Second, we construe the Union's claim that the Arbitrator's refusal to assert jurisdiction to enforce his 1990 award is inequitable and unjust as an allegation that the Arbitrator exceeded his authority. The Authority has held that an arbitrator who fails to observe self-imposed limitations on his authority exceeds his authority. See, for example, U.S. Department of the Air Force, Air Force Logistics Command, Hill Air Force Base, Utah and American Federation of Government Employees, Local 1592, 35 FLRA 417, 420 (1990).
In the 1990 award, the Arbitrator retained jurisdiction over the grievance for 60 days. The Arbitrator stated that, if at the end of the 60 days the parties had not resolved all issues, he would hold a hearing to resolve any remaining issues. In our view, the Arbitrator limited his authority to finally resolve any outstanding issues by requiring that a hearing be held on the issues not resolved by the parties.
The record establishes that the Union repeatedly alleged to the Arbitrator that the Agency failed to comply with the 1990 award, and requested the Arbitrator to hold a hearing and issue a final decision. The record also establishes that the Arbitrator failed to hold a hearing to resolve these issues. We find that, by failing to hold a hearing, the Arbitrator did not observe the self-imposed limitation on his authority, and, as such, exceeded his authority. See id. at 420. Therefore, we conclude that, in this respect, the 1993 award is deficient.(2) Consistent with our earlier finding, we conclude that any issues regarding employees' entitlement to transportation-related expenses after movement from one geographical area to another were finally resolved in the 1990 award. However, in order for the remaining issues in the grievance to be properly resolved, we remand this case to the parties. Absent settlement, the parties should resubmit the dispute to the Arbitrator for further proceedings consistent with this decision, including a determination regarding the Union's request for attorney fees. See United States Department of Education and National Council of Department of Education Locals, Council 252, American Federation of Government Employees, Local 2607, 45 FLRA 1144 (1992).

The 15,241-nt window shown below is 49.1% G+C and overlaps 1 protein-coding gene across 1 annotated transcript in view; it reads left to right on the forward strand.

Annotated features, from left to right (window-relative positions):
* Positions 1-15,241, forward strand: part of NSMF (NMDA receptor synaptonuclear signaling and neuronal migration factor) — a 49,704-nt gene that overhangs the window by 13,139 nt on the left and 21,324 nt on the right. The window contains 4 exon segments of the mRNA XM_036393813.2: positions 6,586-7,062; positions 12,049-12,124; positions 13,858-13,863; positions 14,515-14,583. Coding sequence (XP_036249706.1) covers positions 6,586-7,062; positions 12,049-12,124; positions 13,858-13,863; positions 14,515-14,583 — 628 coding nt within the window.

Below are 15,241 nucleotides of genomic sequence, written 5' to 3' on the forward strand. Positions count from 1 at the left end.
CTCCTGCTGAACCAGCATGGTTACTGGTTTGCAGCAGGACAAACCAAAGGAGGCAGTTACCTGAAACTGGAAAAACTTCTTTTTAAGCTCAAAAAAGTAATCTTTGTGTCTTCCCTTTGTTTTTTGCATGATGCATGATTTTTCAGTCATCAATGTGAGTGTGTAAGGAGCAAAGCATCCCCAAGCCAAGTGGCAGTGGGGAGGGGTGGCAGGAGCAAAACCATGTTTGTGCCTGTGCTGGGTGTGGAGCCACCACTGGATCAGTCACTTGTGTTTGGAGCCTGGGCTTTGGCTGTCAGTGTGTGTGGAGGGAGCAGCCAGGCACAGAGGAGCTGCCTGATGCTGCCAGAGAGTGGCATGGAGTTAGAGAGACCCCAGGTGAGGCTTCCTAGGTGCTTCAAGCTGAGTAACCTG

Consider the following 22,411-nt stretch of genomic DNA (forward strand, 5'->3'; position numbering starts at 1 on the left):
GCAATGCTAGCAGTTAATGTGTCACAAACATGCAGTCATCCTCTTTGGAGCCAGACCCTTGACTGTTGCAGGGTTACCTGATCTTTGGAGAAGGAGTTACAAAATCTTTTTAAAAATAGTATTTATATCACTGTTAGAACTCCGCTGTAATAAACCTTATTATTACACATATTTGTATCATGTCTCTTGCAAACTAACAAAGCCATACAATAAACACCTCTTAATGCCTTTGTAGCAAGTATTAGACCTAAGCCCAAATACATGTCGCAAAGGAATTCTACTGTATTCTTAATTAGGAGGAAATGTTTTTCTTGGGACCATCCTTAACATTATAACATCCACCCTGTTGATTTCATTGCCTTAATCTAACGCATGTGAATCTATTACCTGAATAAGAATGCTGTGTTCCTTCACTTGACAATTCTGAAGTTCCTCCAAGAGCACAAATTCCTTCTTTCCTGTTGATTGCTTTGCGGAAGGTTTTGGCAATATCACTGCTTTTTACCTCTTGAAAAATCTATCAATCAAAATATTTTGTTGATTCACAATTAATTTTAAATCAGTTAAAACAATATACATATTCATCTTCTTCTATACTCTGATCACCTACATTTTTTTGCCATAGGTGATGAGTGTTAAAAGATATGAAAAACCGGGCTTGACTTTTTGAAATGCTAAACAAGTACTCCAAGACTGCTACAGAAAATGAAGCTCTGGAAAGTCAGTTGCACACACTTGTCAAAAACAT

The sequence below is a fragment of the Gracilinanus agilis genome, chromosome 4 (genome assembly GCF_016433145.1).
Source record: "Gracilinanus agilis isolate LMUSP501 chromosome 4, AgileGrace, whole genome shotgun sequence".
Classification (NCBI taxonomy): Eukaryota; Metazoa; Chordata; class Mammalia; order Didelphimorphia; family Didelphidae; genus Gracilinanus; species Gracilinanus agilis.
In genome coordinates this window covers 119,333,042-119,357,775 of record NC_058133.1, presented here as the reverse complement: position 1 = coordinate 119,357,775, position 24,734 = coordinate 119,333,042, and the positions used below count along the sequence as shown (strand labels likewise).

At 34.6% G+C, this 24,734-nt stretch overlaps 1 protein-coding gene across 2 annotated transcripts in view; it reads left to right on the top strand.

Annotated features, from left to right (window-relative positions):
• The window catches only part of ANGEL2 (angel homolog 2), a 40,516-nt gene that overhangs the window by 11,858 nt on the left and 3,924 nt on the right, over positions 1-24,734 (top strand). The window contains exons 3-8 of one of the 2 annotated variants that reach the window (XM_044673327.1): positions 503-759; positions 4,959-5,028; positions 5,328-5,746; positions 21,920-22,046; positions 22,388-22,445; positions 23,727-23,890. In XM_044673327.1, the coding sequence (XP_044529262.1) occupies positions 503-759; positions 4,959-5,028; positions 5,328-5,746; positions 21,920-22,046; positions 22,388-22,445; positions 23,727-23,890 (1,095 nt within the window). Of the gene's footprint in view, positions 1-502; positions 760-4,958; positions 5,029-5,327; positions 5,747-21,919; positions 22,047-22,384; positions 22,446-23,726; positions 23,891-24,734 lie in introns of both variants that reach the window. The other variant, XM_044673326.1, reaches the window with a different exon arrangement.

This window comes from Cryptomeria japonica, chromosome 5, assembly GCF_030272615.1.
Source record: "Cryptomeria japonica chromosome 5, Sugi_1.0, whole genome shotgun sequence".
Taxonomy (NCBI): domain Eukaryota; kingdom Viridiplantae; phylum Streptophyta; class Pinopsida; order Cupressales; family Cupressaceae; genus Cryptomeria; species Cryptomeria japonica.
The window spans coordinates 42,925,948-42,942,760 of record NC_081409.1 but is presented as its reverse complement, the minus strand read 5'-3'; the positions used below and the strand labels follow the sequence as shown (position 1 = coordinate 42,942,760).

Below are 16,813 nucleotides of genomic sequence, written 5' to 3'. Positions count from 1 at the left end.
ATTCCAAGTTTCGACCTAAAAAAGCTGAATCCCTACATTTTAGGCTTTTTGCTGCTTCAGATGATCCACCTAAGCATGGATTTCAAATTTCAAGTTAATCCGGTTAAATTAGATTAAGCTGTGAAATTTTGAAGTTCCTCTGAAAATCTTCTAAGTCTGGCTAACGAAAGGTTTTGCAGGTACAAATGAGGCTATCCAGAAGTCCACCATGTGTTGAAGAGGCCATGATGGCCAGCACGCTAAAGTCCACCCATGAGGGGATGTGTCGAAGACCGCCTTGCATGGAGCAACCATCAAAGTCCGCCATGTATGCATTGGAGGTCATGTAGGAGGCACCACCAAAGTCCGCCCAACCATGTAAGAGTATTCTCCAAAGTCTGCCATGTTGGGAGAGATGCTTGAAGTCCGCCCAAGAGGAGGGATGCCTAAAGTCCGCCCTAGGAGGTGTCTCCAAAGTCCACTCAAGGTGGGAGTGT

The Arbitrator's 1993 award is set aside, and the grievance is remanded to the parties for resubmission to the Arbitrator to decide any outstanding issues not resolved by the parties.
(If blank, the decision does not have footnotes.)
1. The principle of functus officio means that once an official has fulfilled the function or accomplished the designated purpose of his or her office, the official has no further authority. See National Treasury Employees Union, National Treasury Employees Union Chapter 33 and U.S. Internal Revenue Service, Phoenix District, 44 FLRA 252, 263 (1992).
2. In view of our determination, it is unnecessary to address the Union's additional exceptions.